Lowe wandered through the mid-'80s, releasing hit-and-miss albums that bore some wonderful moments (most notably the Tex-Mex rave-up "Half a Boy & Half a Man" on Nick Lowe and His Cowboy Outfit and the biting cover of John Hiatt's "She Don't Love Nobody" on The Rose of England) and some lousy ones (the tepid remake of "I Knew the Bride" with Huey Lewis and the News), and he seemed a man confused and without direction. He was torn between creating more "disposable pop trash" (as he once described his material) and becoming a "genre artist of roots eclectic" (as Village Voice critic Robert Christgau described him in 1984), and the struggle seemed to both energize and destroy him.

Elvis Costello noticed his pal's problem and suggested he hit the road as a solo act, replacing the band with an acoustic guitar. Lowe, reticent at first, finally hit the road as Costello's opening act and, in 1987, came through Texas on a two-city national tour supporting Costello's King of America and Blood and Chocolate albums. And even now, Lowe's performance in Austin, opening for Costello and the Confederates at the Opera House, remains a striking memory — not simply because it was a great performance, but because Lowe seemed so damned uncomfortable on that stage even after all those years.

Sitting on a stool, holding his guitar, Lowe appeared terribly nervous and alone. He was comfortable enough in front of the audience — he had spent considerable time in Austin producing the Fabulous Thunderbirds' T-Bird Rhythm in 1982 — but as he ran through some of his best-known material, from "Marie Provost" to "Time Wounds All Heels," he was surprised by how the material unfolded before him, almost without him. Removed from their thick shells — from the power-pop production, from the protection provided by a handful of the musicians — the songs revealed their vulnerable hearts, and Lowe seemed almost embarrassed by the revelation. And, in the end, it would forever change his approach to songwriting.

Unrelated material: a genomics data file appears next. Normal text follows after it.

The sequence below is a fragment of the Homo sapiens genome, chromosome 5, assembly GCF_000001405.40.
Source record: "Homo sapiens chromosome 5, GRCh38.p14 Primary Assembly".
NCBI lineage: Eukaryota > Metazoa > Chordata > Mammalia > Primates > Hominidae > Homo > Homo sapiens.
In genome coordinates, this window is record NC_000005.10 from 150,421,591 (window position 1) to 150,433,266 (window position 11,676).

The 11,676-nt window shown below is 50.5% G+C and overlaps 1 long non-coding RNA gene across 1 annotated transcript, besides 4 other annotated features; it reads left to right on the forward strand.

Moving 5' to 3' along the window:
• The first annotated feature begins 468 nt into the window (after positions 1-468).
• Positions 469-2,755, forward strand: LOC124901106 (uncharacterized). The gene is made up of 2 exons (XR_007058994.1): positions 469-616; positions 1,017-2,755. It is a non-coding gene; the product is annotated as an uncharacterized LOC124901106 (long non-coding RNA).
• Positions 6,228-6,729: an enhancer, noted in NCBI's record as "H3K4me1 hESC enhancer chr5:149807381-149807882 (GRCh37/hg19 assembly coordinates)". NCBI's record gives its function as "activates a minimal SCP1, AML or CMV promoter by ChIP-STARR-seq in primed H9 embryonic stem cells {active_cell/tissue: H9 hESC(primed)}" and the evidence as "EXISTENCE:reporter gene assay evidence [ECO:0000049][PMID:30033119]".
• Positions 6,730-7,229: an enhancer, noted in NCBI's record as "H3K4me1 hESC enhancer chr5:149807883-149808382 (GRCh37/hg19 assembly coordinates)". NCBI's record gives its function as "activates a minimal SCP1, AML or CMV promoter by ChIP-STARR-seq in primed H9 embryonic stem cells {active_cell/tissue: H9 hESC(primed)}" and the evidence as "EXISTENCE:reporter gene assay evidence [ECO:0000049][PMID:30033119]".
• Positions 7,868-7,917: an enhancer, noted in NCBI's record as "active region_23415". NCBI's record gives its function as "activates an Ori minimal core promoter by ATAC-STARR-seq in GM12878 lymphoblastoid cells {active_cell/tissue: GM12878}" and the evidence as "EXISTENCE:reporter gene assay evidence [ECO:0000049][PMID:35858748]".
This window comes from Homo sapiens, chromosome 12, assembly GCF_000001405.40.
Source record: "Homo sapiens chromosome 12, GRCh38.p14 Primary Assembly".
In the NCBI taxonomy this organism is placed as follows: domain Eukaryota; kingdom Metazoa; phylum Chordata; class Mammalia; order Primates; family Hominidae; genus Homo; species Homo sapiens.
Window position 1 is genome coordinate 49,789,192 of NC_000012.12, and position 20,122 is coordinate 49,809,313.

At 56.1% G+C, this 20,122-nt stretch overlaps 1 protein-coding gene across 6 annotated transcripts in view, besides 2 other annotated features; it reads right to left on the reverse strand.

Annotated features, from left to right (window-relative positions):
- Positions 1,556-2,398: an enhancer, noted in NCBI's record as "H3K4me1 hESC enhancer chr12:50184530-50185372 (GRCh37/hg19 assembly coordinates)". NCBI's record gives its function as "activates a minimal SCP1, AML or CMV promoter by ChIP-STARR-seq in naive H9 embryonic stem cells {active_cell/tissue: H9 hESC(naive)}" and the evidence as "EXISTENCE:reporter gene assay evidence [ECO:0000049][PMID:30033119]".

"Now, what I'm trying to do is explain how it feels — how it feels," Lowe says. "And that it is sort of an anonymous thing. It has to be something I conjure up that isn't me. If I started telling what my story was, people would find it tedious instead of empathizing with it. I don't really like the records I make — I mean, the songs I write. I can write songs, the bloke talking on the phone to you right now, but the best ones I do are when this sort of mysterious other person comes around to call. I don't know their phone number, I don't their name, I don't know anything about them. I don't even know when they're going to come around.

"But this person comes around and helps me do the best stuff. And, if you're following my drift, it's a sort of a muse. And when the muse comes around, I drop everything. Some people have disciplined themselves, like John Hiatt. I've talked to him about it, about how to bring the muse on, where he can actually go to work each day and bring the muse on. But I can't with mine. Sometimes, it stays away for months and months and months. Other times, I can't bloody get rid of it. It's in the house all the time.


Dallas Observer, January 19, 1995

Robert Wilonsky profiles Nick Lowe.